On a recent trip to Germany to study the country’s energy policy, the phrase “energy transition,” or “energiewende” as the Germans s
Capturing Ocean Heat
Ocean thermal energy conversion offers a timely renewable alternative.
later, another French team attempted to build a 3-MW open-cycle (Claude-cycle) plant for Abidjan, then the capital of Côte d’Ivoire; however, the plant never was completed because it couldn’t compete economically with local fossil-fueled power plants.
Mini-OTEC, the world’s first net-power-producing floating OTEC plant, and part of the first foray by the United States into this technology, was deployed in 1979 on a barge at Keahole Point on the Kona coast of the island of Hawaii. This proof-of-concept demonstration facility was developed by the Natural Energy Laboratory of Hawaii (NELHA) and several private firms, including Lockheed Ocean Systems. It operated for three months, generating approximately 50 kW of gross power with net power ranging from 10 to 17 kW. 5 Based on the results of Mini-OTEC, it was estimated that a 10-MW OTEC facility could achieve net-to-gross power production efficiency upwards of 75 percent, which would make it more commercially viable than the Mini-OTEC unit. Moreover, OTEC appears to be directly scalable with the applicable economies-of-scale that it implies; that is, the larger the OTEC plant, the more energy can be harvested, and the more cost-effective it is.
The results were so favorable that, in 1980, the U.S. Department of Energy (DOE) built OTEC-1, a non-power test-bed, on a converted U.S. Navy tanker to identify methods for designing commercial-scale heat exchangers, and demonstrated that OTEC systems can operate from slowly moving ships with marginal impact on the marine environment. This facility wasn’t designed to produce electricity, but rather to certify necessary technologies. DOE spent approximately $260 million on OTEC research and development between 1975 and 1982. 6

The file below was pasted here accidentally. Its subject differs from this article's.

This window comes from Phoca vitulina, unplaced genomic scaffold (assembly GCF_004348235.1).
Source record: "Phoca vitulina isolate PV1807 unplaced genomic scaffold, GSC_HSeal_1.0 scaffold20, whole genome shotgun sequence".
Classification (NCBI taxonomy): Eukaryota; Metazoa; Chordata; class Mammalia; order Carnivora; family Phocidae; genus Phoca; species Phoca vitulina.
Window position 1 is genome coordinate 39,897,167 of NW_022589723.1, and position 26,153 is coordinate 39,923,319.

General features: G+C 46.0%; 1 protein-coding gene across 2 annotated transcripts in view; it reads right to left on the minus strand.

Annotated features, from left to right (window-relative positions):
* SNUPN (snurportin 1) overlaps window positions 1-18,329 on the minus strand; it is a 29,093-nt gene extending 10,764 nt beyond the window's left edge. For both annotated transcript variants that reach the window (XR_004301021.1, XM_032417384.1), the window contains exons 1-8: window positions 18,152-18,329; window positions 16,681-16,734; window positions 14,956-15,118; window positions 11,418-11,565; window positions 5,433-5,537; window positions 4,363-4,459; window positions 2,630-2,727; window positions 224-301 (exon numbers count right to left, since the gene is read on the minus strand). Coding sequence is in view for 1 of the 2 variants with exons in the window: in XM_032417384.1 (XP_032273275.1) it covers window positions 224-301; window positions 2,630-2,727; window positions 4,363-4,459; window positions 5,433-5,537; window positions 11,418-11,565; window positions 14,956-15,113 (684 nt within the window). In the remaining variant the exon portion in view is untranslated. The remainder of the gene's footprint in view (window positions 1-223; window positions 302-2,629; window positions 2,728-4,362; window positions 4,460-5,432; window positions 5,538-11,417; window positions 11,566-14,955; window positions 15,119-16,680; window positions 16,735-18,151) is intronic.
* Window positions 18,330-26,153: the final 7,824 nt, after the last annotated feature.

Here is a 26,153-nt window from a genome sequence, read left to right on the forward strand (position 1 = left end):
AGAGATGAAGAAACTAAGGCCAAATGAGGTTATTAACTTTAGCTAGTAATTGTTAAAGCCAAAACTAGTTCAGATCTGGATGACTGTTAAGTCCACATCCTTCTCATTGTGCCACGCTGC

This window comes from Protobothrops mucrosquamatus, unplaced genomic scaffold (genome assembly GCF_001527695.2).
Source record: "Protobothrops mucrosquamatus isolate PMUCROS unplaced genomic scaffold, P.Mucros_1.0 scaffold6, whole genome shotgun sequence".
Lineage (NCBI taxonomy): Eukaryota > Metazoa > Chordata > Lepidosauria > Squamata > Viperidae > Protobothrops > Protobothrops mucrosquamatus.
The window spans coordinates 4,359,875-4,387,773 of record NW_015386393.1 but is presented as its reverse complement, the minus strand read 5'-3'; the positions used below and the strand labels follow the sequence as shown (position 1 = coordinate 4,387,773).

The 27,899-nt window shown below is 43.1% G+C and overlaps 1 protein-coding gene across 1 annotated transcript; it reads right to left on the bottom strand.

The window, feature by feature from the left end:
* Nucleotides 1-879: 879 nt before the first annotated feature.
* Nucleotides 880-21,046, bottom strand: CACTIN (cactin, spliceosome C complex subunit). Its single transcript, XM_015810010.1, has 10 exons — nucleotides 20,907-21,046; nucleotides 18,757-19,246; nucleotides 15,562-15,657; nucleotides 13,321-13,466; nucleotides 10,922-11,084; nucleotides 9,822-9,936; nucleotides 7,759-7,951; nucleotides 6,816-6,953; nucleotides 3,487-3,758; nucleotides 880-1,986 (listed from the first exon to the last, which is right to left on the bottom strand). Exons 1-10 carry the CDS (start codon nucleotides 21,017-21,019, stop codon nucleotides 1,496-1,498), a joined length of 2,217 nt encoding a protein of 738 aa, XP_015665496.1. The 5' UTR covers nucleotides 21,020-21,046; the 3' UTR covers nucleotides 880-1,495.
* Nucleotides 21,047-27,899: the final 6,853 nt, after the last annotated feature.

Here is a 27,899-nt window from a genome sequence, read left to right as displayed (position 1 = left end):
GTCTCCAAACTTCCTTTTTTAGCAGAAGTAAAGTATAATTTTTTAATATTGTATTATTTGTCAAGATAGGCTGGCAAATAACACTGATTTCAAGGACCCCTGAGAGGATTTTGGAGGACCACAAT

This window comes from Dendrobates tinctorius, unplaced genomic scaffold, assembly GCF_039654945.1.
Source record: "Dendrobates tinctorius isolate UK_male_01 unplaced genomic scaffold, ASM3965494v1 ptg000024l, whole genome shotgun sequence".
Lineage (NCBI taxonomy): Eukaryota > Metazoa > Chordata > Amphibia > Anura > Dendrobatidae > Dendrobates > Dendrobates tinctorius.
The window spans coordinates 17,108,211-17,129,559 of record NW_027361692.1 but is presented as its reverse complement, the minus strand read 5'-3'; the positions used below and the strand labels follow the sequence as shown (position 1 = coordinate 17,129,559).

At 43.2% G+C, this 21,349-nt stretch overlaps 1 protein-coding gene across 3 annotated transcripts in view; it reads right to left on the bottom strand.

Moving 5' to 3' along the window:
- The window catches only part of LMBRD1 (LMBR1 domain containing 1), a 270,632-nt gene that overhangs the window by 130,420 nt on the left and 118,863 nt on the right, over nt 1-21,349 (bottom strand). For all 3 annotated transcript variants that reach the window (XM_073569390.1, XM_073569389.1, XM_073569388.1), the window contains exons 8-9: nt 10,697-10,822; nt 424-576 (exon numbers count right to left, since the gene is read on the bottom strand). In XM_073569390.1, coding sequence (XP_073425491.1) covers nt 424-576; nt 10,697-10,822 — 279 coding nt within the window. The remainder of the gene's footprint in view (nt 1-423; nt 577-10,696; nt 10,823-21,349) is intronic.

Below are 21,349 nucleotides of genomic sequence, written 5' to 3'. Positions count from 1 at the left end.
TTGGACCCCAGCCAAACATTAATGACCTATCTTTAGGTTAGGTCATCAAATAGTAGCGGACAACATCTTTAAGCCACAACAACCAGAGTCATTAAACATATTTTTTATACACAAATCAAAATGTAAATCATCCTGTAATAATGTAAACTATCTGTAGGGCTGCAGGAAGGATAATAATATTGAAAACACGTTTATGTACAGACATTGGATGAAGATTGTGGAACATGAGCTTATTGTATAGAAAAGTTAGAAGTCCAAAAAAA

The U.S. Congress, in order to support and promote the commercial development and deployment of the nascent OTEC industry, passed Public Law (PL) 96-320, the Ocean Thermal Energy Conversion Act of 1980 , as amended by PL 98-623, National Fishing Enhancement Act of 1984 , to, among other actions, “...establish a legal regime which will permit and encourage the development of ocean thermal energy conversion as a commercial energy technology” [42 USC 9101(a)(4)]. The U.S. Congress also enacted the Ocean Thermal Energy Conversion Research, Development, and Demonstration Act , PL 96-310, which stated that “it is in the national interest to accelerate efforts to commercialize ocean thermal energy conversion by building pilot and demonstration facilities and to begin planning for the commercial demonstration of ocean thermal energy conversion technology” [42 USC 9100(a)(5)]. PL 96-310 established “as a national goal ten thousand megawatts [10,000 MWe] of electrical capacity or energy product equivalent from ocean thermal energy conversion systems by the year 1999” [42 USC 9100(b)(4)].
However, following the Mini-OTEC testing, next-generation energy costs world-wide plummeted, and continued OTEC research no longer was economically justifiable. In the 1990s, while some domestic companies and NELHA performed testing on complimentary technologies, most of the research and development work was supported by such countries as Japan and India. For in-stance, in 1981, Japan demonstrated a land-based, 100-kW closed-cycle power plant on the island Nation of Nauru, which exceeded engineering expectations by producing 31.5 kW of net electric power during continuous